As we enter into the winter here in New England, it is time to consider your disaster kit. If you don’t have one, it’s time to put one together and if you do have one, it’s a good time to double-check it to make sure everything is in working order.

Different regions have different potential disasters that residents might have to deal with. Things ranging from large scale problems such as hurricanes, earthquakes, pandemics, flooding, wildfires, and man-made disasters to small scale things such as short term power failures. Any of these may leave you without aid anywhere from a few days to a few weeks. Of course, in the northeast our most likely adversities are severe blizzards interspersed with the occasional long-term power outage (as many of our neighbors experienced in recent weeks).

It is critical that you prepare for problems ahead of time. Once a major disaster strikes, you may not have the time or resources to prepare. Even with an anticipated disaster (hurricanes, blizzards) you may find that store shelves have been cleared out before you can get there… especially given the limits of what you can eat.

There are plenty of good resources on the internet for advice on setting up disaster kits (http://www.ready.gov/build-a-kit, http://emergency.cdc.gov/preparedness/kit/disasters/, http://www.fema.gov/pdf/library/f&web.pdf, http://72hours.org/build_kit.html). As celiacs, we need to give extra consideration to our kits to make sure that we are able to safely sustain ourselves through adverse periods.

Relief supplies may take a long time to reach your municipality, and resources may be so severely stretched that even if aid does come, it might not be enough, and will almost certainly be celiac-unfriendly. Food supplies delivered by relief organizations tend to be bulk lightweight staples, i.e. wheat heavy. Potable water may be at a premium. You should plan to be self sufficient for as long as possible.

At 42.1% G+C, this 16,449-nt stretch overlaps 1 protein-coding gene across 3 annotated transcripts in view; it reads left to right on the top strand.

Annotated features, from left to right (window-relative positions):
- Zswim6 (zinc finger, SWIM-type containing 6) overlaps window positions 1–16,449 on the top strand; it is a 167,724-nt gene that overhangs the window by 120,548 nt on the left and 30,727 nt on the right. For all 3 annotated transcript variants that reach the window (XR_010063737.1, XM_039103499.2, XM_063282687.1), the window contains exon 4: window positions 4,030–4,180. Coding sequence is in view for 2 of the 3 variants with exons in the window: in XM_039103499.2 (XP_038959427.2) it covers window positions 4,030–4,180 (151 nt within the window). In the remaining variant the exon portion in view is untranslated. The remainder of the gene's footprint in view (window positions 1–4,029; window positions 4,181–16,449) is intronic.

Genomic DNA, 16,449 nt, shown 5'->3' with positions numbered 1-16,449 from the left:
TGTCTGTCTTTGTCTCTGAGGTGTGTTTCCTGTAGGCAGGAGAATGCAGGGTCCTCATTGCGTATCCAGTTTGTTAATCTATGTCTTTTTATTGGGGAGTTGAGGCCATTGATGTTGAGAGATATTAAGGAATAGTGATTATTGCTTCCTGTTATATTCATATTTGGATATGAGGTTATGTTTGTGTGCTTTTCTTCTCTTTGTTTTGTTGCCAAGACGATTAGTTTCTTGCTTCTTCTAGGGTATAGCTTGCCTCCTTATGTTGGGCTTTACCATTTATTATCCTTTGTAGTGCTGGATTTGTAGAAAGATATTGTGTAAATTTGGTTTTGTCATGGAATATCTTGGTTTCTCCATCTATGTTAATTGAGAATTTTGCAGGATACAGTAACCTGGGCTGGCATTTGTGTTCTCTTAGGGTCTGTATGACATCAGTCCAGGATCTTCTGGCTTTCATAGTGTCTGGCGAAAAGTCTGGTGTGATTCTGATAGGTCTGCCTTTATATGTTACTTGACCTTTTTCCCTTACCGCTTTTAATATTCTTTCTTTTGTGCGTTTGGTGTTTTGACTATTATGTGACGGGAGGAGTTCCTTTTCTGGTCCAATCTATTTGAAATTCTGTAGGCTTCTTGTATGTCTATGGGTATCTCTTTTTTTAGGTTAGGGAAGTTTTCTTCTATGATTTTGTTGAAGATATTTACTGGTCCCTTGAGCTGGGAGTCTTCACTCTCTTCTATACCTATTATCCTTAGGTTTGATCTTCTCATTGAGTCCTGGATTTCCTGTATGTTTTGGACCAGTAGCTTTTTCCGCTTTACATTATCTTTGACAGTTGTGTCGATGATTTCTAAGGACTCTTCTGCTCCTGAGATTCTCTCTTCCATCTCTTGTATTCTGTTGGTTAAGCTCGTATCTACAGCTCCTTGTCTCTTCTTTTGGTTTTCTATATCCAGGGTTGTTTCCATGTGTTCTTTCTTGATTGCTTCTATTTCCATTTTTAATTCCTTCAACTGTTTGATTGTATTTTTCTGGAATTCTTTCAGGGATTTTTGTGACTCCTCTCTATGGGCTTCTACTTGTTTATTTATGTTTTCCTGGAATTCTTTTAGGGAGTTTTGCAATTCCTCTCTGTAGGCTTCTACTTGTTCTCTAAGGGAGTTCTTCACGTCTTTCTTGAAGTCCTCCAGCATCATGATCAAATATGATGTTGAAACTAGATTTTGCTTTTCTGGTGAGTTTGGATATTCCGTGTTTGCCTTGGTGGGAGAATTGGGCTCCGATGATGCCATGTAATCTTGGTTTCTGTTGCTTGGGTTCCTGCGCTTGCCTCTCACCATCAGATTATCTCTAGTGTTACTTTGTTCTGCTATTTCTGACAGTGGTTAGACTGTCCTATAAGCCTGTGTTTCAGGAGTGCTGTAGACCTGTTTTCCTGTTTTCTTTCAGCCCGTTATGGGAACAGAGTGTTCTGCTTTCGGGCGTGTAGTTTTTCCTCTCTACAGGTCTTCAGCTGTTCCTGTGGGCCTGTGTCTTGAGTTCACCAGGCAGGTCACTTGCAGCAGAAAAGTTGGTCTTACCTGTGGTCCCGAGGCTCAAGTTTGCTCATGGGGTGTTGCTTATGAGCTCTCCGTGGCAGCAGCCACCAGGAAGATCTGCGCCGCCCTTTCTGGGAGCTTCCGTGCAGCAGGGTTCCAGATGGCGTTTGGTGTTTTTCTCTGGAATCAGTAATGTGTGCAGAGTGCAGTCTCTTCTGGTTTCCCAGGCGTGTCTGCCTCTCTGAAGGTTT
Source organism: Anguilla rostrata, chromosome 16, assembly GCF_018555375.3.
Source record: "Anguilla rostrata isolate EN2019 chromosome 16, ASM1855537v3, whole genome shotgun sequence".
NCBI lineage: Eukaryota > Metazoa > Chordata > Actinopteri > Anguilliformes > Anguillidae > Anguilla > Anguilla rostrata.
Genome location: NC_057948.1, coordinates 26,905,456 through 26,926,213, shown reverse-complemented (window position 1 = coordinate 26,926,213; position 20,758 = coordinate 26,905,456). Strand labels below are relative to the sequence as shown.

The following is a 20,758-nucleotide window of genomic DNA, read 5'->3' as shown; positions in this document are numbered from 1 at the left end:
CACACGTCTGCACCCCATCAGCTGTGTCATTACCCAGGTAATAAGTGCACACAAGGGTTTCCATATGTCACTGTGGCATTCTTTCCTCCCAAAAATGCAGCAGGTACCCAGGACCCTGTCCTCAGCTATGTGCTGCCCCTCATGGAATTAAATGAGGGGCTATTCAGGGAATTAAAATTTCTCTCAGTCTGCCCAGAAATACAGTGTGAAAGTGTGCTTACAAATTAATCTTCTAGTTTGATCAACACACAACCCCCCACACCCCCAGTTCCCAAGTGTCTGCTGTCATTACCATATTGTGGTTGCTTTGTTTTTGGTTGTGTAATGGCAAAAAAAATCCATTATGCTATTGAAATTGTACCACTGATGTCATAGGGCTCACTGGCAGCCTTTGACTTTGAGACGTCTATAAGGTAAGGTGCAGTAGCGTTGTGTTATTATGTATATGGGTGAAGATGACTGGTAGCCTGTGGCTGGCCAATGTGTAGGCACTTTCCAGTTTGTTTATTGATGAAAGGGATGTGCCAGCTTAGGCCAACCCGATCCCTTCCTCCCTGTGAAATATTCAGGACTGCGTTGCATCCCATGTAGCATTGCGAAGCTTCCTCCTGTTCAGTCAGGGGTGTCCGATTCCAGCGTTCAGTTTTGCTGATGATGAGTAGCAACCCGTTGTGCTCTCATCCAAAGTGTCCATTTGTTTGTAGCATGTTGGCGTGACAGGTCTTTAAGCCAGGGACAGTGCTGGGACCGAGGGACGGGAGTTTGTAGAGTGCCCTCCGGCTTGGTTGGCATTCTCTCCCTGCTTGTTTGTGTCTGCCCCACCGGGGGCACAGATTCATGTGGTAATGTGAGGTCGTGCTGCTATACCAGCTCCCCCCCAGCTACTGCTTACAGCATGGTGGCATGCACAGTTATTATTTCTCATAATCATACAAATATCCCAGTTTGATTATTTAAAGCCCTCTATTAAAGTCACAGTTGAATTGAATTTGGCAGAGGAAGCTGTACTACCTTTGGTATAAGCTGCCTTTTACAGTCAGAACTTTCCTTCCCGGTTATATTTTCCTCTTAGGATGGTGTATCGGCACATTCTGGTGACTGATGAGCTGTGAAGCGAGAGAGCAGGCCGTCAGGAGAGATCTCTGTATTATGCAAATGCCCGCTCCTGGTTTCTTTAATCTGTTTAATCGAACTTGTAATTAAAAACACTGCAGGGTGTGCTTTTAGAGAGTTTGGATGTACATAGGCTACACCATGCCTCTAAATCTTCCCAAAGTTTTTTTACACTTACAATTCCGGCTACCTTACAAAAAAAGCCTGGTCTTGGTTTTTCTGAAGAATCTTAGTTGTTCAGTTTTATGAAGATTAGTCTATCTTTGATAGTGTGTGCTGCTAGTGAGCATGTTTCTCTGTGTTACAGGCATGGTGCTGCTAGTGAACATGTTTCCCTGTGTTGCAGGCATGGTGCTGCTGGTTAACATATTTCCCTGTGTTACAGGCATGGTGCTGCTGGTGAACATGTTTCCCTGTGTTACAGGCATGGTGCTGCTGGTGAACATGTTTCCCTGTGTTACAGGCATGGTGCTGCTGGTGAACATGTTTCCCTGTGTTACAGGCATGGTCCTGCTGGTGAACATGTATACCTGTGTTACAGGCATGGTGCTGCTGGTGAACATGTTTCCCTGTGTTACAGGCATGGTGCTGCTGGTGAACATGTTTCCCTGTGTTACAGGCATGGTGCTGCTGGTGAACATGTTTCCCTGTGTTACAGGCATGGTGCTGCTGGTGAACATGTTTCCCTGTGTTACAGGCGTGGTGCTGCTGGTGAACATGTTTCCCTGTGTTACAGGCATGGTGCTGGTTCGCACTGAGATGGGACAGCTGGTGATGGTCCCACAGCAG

There are two types of kits that you should consider putting together:

  1. A “Grab-and-Go” mobile kit, for when you must flee your home or when your home is no longer structurally safe. I use a good backpack with food for two for about four days, water, and general wilderness survival equipment (including a water filtration device, iodine water purification, fire starting equipment, emergency radio, flashlights, portable battery charger, rope, tarps, etc.). This is for the type of emergency when you have to flee quickly; for example, earthquakes, wildfires, and floods.
  2. A Longer term shelter-in-place kit, for when your home is your best (or only) available sheltering location. For this, I keep a box in my pantry filled with supplies for a couple of weeks. Since space and weight is less of a concern, you can stock far more supplies. Of course, this type of kit is only useful if you are not in a hurry to escape. This is for emergencies where you are sheltering in your home (blizzards) or where you have enough fore-warning that a “leisurely” evacuation might be practical (hurricanes).

I’m not going to go into heavier detail about the kinds of things that you need in each (although feel free to comment or send mail if you want advice) since the resources listed above have decent information. What I want to go into is the best options for a GF stock.